Training routine

‘My training has a lot more structure now, and I’m taking it very seriously. Before HYROX, I would go on the occasional run and lift weights at the gym, but I wouldn’t really see any improvements. Now, my old boss Aaron Woodman is my coach, and I train progressively seven days a week. If I wasn’t following a programme, I don’t think I’d be doing half the amount of training I’m doing now. But when you’re paying for training, you want to get the most out of it, don’t you?

‘My workouts incorporate a mix of interval training, strength work, HYROX movements and recovery. On Mondays, Wednesdays and Fridays, I focus on active recovery with easy 30-minute runs where I try to keep my heart rate as low as possible. I’ll do strength and HYROX training on Tuesdays, Thursdays and Saturdays, and I’ll finish the week with a big HYROX session on a Sunday morning. It’s a lot, but I have the time, and my training goal is to qualify for the World Champs on my own, especially as Danny has already qualified for the Men’s Singles. I don’t know if it will happen this year, but I have faith that it will happen at some point in the future. [At the time of writing, Zoe achieved an 8th place at the HYROX European Championships, with a new personal best of 1.14.02]

‘You’ve got to fuel yourself properly if you want to perform well – I’m always eating’

‘In terms of recovery, I’m early to bed and not that early to rise! I also recover with the help of good nutrition. I’ve gone through phases of counting my calories, micros and macros, but I didn’t really notice a difference. Now, I just eat when I’m hungry. With all the training I’m doing, I’m always hungry and I’m always eating. You’ve just got to fuel yourself properly if you want to perform well.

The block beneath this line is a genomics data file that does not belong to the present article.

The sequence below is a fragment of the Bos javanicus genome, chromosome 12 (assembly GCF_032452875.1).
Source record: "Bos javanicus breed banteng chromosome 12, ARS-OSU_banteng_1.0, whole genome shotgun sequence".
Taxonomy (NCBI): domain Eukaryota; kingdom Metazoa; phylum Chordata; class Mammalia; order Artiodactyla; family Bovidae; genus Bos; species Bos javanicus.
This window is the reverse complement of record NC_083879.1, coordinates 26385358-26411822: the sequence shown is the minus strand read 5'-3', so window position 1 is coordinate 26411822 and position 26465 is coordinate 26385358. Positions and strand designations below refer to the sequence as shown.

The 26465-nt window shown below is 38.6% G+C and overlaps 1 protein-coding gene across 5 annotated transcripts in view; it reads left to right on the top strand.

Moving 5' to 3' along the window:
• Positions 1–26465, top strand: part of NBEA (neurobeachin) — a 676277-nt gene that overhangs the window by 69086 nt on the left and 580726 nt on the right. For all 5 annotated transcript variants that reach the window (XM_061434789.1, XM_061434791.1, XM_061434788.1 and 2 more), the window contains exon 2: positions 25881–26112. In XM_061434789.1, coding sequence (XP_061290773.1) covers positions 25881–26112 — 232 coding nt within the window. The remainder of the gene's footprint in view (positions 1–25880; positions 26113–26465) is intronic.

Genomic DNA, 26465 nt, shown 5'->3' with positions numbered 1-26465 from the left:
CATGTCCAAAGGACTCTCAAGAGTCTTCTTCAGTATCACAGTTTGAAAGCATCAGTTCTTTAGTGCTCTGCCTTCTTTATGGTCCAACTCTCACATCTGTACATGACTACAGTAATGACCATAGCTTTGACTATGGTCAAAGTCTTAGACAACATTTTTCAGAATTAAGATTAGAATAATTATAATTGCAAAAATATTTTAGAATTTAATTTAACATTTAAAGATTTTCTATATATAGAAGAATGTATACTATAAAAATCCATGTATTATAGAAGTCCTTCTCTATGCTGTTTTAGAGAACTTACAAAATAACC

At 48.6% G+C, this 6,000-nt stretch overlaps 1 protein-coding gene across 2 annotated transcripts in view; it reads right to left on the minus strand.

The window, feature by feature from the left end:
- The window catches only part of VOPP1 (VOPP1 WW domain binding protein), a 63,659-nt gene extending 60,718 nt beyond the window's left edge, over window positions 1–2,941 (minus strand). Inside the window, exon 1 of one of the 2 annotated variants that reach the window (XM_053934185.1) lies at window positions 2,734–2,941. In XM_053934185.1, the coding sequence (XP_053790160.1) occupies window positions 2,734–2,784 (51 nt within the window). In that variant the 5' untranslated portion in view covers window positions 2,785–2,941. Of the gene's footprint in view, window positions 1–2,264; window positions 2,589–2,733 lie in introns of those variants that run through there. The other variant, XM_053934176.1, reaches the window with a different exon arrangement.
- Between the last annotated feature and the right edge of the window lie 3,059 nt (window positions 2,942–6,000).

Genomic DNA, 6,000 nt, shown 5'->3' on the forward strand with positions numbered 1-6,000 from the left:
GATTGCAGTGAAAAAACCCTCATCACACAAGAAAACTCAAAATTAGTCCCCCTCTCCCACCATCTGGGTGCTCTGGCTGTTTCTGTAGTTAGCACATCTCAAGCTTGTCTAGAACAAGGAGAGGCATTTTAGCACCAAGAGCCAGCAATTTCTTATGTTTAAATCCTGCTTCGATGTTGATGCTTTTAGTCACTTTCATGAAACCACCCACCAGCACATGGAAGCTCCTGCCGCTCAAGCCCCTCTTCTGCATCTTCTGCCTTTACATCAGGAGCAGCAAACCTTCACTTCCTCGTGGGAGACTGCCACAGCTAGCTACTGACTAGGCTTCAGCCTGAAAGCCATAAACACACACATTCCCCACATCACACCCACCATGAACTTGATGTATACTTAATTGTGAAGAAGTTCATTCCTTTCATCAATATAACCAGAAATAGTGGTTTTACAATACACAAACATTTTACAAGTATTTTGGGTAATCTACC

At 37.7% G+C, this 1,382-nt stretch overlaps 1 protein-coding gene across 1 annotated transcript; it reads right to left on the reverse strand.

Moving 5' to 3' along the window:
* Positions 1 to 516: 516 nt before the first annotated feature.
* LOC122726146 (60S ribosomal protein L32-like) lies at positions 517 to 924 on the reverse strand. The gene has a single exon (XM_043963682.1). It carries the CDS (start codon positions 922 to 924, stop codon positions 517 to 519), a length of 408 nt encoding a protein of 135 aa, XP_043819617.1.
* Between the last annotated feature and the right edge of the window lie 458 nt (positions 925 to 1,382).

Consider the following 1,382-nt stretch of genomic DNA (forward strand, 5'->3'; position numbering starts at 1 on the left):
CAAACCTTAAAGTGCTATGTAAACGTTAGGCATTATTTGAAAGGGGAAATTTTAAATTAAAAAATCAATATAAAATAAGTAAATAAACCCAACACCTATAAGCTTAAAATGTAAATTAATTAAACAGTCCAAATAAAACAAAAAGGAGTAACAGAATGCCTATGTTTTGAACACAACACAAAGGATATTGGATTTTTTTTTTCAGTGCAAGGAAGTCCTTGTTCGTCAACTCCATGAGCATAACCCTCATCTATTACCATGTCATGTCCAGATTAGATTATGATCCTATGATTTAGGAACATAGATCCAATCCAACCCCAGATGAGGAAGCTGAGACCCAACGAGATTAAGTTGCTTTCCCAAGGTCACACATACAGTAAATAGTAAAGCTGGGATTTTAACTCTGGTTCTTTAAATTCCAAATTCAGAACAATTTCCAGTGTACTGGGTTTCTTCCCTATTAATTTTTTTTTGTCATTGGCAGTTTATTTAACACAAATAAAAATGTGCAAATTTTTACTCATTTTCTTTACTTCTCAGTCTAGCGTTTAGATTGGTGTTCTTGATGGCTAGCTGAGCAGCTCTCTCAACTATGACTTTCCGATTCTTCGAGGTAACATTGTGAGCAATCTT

‘I noticed the biggest changes to my performance when I started following a high-protein diet. I use a lot of Myprotein products because they’re so easy to use on-the-go, especially the Clear Whey Protein Powder (£35.99 for 35 servings; myprotein.com). I put a scoop in practically every drink I have for an easy 20g of extra protein, and it’s something my body is familiar with when I travel. Staying fuelled can be hard when you’re in a new city, so I stick to things like eggs, porridge and toast to avoid things going horribly wrong.

On becoming a HYROX ambassador

‘Becoming an ambassador for HYROX was a no-brainer for me. I was already posting about competing at events and spreading the word, so I was doing the job anyway. I’ve had so many messages from people saying they’ve only signed up to do a HYROX race because they’ve seen me doing it, and that’s really lovely to hear. Right now, my future is HYROX because I’ve got an event every month for the next six months. But I’m also getting married to Danny in July, so my hen-do will be happening at some point. We’re made for each other. Once he gets back, I’m sure we’ll either be really busy travelling doing HYROX on our honeymoon, or just taking it very easy for two weeks!